More people are caring for a loved one at home as the COVID-19 pandemic leaves them unemployed or apprehensive about care facilities.
Many are first-time caregivers. Some expect the novel coronavirus will prompt more people to keep their loves ones at home.
COVID-19 outbreaks have plagued Illinois' long-term care facilities, accounting for a large chunk of the coronavirus-related deaths in central Illinois. That comes at the same time the region is experiencing historic unemployment rates.
Aggie Hedin is client services manager at Synergy HomeCare in Bloomington. The state-licensed organization provides non-medical care to help people stay independent in their home.
Hedin said Synergy saw a drop in business at the start of the pandemic as more families took over home care for loved once since they were off work. Now, business has risen as more people shy away from nursing homes.
Hedin said the reason is more than the threat of contracting COVID-19. Adult children don't like visitation limits at care facilities.
"It's probably that they can't see them—their loved ones," she said. "Even though the facilities in town have been creative and are trying to keep families involved, it's been tough."
Hedin said lack of social interaction can hurt cognitive ability in the elderly.
"We've always seen that socialization is the best medicine," Hedin said. "And boy, just seeing that they can't even have a meal with their families, they can't go out to eat, they can't go out for therapy."
Some are opting to pull their loved ones out of nursing homes. But home caregiving poses challenges of its own.
Mitch Forrest is with the Central Illinois Agency on Aging. The Peoria-based nonprofit connects caregivers with services in Peoria, Tazewell, Woodford, Fulton, Stark, and Marshall counties.
Forrest said the agency has gotten calls from about 300 new caregivers between March and May, in addition to 30 already on their rolls.
“Maybe they were laid off from a job, maybe they’re working from home, plus trying to provide care to parent and trying to—at least they were—homeschool children at the same time in the same household," he said. "You can imagine the logistics that go into that.”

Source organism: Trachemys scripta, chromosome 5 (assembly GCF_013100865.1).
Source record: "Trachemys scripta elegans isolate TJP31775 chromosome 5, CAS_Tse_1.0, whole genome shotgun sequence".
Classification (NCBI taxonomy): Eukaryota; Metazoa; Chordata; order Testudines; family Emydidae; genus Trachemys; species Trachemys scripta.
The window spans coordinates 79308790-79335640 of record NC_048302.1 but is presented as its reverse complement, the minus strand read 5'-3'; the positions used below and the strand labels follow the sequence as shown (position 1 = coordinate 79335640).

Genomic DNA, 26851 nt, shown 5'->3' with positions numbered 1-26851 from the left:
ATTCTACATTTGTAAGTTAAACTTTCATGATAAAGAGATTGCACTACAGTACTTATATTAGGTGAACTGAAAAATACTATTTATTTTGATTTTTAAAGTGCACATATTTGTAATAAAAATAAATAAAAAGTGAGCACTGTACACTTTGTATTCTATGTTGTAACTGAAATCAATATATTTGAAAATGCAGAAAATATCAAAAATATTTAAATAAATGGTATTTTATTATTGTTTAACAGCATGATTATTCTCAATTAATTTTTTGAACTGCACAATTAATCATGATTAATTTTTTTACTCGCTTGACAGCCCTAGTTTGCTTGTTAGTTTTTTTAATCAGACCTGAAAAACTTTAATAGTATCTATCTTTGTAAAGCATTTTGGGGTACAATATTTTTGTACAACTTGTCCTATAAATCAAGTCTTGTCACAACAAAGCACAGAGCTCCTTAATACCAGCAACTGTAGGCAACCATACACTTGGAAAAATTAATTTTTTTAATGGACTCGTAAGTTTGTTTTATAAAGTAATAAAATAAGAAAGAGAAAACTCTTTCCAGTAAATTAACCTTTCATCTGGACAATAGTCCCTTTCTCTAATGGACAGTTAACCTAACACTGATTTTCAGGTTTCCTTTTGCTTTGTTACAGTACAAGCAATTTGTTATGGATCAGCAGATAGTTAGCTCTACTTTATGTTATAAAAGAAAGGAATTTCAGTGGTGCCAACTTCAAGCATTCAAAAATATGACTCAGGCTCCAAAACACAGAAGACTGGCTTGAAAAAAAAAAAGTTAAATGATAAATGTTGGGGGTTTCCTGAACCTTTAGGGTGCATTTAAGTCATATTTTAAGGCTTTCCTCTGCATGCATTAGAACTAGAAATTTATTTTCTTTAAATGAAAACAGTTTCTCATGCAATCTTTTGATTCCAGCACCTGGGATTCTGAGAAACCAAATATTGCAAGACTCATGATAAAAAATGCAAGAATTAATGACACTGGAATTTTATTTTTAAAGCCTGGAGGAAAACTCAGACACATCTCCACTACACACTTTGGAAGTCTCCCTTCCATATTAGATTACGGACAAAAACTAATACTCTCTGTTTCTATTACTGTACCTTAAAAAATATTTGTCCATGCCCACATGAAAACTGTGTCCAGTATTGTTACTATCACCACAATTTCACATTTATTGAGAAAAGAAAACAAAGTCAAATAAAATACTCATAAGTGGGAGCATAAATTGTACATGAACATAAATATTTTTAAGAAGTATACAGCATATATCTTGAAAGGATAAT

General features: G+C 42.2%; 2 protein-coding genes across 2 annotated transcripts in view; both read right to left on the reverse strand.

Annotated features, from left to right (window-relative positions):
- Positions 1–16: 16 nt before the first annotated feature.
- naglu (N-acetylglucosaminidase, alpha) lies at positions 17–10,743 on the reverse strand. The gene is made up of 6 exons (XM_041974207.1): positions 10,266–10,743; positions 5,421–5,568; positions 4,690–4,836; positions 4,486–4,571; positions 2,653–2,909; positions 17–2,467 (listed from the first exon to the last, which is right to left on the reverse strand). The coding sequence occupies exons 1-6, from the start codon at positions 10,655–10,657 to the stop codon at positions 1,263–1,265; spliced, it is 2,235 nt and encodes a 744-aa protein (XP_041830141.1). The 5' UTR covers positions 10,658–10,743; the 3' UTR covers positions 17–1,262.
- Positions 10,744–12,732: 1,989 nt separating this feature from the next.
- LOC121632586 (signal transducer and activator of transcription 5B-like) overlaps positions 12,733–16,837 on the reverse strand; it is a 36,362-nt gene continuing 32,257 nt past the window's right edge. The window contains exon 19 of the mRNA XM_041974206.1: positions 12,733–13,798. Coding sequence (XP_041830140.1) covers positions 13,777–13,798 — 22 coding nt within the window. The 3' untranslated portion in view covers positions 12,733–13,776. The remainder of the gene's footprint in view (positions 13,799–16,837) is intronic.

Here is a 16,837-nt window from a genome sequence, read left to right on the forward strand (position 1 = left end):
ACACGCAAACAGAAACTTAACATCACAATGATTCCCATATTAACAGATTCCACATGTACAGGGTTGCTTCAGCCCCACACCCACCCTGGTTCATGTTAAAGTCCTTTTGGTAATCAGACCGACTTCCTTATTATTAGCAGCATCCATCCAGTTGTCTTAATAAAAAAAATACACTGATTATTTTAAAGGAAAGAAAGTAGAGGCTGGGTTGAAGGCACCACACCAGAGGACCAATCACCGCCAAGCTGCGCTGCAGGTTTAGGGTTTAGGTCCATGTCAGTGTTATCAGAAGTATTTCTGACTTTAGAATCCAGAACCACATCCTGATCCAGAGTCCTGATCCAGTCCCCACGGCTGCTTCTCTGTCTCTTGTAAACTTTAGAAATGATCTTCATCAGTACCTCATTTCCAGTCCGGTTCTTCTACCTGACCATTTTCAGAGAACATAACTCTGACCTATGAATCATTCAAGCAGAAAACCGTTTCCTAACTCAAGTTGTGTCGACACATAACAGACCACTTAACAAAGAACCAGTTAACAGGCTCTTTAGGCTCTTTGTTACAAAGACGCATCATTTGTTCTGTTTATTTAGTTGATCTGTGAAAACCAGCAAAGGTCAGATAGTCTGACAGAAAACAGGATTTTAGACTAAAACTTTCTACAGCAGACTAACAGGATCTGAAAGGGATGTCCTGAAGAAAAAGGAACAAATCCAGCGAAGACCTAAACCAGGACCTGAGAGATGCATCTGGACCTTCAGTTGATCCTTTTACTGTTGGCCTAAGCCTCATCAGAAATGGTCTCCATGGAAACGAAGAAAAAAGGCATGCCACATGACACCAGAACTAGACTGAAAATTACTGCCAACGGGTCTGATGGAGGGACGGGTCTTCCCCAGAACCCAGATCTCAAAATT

Forrest said some people are choosing to keep a loved one at home because of COVID fears. Others may have limited options.
“If caregivers were thinking about helping and encouraging a family member to transition into assisted living or a skilled nursing facility, that timeframe is probably dramatically slowed down, or come to a standstill," he said.
Forrest said the quarantine caused caregiving companies to keep their people out of the field, though respite care is starting to become available again. He said many clients still worry about using it because of the coronavirus. Others rely on federally-funded respite care. Forrest said that's been in short supply, too.
All of this amounts to more time spent at home—and more stress and anxiety for caregivers.
Angie Raymer is a caregiver adviser at Community Care Systems, which serves McLean, DeWitt and Livingston counties. She said the pandemic requires caregivers to spend more time with their loved one to maintain social connections and limit their own contacts to prevent spreading the coronavirus to them.
"They haven't been able to get a break," she said. "Being with your loved one that you're caring for, the walls can kind of close in."
In-person caregiver support groups have been suspended to adhere to social distancing guidelines, Raymer said, but they hope to start a virtual support group soon.
The same is true for Bradley University's Counseling Research and Training Center, which facilitates support groups for the CIAA.
“We’ve been trying to do video conferences and phone sessions with our clients, but the struggle of most of these caregivers being older, they either don’t understand the video or they don’t feel comfortable talking on the phone about their personal stuff going on," said Kaili Ruff, one of Bradley's caregiver counselors. "A lot of them have opted to wait.”
Ruff said it's also limiting their ability to get supplies to caregivers, which is especially troublesome during the pandemic.
"It’s making it harder for them to leave the house to go get things like groceries and stuff, because they don’t have anyone to watch their loved ones and sometimes they can’t take their loved ones with them," she said.
Even as the state moves forward with reopening plans, Ruff said, caregivers remain uneasy.
“I know some of the anxieties that have came up are, now that things are opening back up, trying to decide if they feel like it’s safe enough to go out and start going to stores again, going to restaurants again, or if they feel like that’s still risking their loved one’s life by making those decisions," Ruff said.
Those anxieties likely won't ease until a COVID-19 vaccine or better treatment options are available, she said.
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